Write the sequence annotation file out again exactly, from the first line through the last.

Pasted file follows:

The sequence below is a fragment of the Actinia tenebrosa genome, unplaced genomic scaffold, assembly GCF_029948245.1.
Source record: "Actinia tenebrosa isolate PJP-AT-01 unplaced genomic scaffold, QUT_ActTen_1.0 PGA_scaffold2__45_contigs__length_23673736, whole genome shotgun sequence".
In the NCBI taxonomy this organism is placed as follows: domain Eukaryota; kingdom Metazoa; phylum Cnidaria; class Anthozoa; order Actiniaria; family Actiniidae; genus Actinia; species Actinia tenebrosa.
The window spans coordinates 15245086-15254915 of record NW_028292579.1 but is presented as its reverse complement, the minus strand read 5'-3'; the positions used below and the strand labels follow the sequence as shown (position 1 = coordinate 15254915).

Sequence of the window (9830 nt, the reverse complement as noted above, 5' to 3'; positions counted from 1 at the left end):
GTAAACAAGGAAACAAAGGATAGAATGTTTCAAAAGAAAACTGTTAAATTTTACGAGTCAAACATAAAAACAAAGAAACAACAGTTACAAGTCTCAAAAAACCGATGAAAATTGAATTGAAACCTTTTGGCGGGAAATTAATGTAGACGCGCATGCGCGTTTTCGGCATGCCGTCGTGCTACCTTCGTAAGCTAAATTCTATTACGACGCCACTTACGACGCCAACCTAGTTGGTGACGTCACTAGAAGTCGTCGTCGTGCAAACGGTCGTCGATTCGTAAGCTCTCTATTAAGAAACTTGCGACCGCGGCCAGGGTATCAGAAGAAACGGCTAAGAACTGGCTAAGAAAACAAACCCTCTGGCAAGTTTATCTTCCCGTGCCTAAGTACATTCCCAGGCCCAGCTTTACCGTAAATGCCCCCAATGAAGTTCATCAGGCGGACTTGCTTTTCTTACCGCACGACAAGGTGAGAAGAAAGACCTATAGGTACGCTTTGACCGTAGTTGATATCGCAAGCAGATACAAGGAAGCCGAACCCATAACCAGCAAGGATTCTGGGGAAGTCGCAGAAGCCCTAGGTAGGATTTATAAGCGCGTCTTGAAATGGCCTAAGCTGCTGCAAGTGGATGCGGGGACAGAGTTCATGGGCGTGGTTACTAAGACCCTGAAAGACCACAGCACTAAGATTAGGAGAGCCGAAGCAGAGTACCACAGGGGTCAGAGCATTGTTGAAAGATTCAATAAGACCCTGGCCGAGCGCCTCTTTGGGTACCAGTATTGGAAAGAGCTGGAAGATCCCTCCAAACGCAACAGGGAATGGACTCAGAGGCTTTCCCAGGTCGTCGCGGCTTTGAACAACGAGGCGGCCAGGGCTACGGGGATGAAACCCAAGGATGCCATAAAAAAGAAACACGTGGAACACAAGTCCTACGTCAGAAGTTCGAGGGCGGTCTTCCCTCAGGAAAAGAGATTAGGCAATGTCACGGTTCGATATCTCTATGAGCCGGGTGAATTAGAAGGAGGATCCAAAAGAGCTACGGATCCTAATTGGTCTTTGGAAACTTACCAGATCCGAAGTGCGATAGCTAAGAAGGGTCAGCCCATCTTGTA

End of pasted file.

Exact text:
The sequence below is a fragment of the Actinia tenebrosa genome, unplaced genomic scaffold, assembly GCF_029948245.1.
Source record: "Actinia tenebrosa isolate PJP-AT-01 unplaced genomic scaffold, QUT_ActTen_1.0 PGA_scaffold2__45_contigs__length_23673736, whole genome shotgun sequence".
In the NCBI taxonomy this organism is placed as follows: domain Eukaryota; kingdom Metazoa; phylum Cnidaria; class Anthozoa; order Actiniaria; family Actiniidae; genus Actinia; species Actinia tenebrosa.
The window spans coordinates 15245086-15254915 of record NW_028292579.1 but is presented as its reverse complement, the minus strand read 5'-3'; the positions used below and the strand labels follow the sequence as shown (position 1 = coordinate 15254915).

Sequence of the window (9830 nt, the reverse complement as noted above, 5' to 3'; positions counted from 1 at the left end):
GTAAACAAGGAAACAAAGGATAGAATGTTTCAAAAGAAAACTGTTAAATTTTACGAGTCAAACATAAAAACAAAGAAACAACAGTTACAAGTCTCAAAAAACCGATGAAAATTGAATTGAAACCTTTTGGCGGGAAATTAATGTAGACGCGCATGCGCGTTTTCGGCATGCCGTCGTGCTACCTTCGTAAGCTAAATTCTATTACGACGCCACTTACGACGCCAACCTAGTTGGTGACGTCACTAGAAGTCGTCGTCGTGCAAACGGTCGTCGATTCGTAAGCTCTCTATTAAGAAACTTGCGACCGCGGCCAGGGTATCAGAAGAAACGGCTAAGAACTGGCTAAGAAAACAAACCCTCTGGCAAGTTTATCTTCCCGTGCCTAAGTACATTCCCAGGCCCAGCTTTACCGTAAATGCCCCCAATGAAGTTCATCAGGCGGACTTGCTTTTCTTACCGCACGACAAGGTGAGAAGAAAGACCTATAGGTACGCTTTGACCGTAGTTGATATCGCAAGCAGATACAAGGAAGCCGAACCCATAACCAGCAAGGATTCTGGGGAAGTCGCAGAAGCCCTAGGTAGGATTTATAAGCGCGTCTTGAAATGGCCTAAGCTGCTGCAAGTGGATGCGGGGACAGAGTTCATGGGCGTGGTTACTAAGACCCTGAAAGACCACAGCACTAAGATTAGGAGAGCCGAAGCAGAGTACCACAGGGGTCAGAGCATTGTTGAAAGATTCAATAAGACCCTGGCCGAGCGCCTCTTTGGGTACCAGTATTGGAAAGAGCTGGAAGATCCCTCCAAACGCAACAGGGAATGGACTCAGAGGCTTTCCCAGGTCGTCGCGGCTTTGAACAACGAGGCGGCCAGGGCTACGGGGATGAAACCCAAGGATGCCATAAAAAAGAAACACGTGGAACACAAGTCCTACGTCAGAAGTTCGAGGGCGGTCTTCCCTCAGGAAAAGAGATTAGGCAATGTCACGGTTCGATATCTCTATGAGCCGGGTGAATTAGAAGGAGGATCCAAAAGAGCTACGGATCCTAATTGGTCTTTGGAAACTTACCAGATCCGAAGTGCGATAGCTAAGAAGGGTCAGCCCATCTTGTA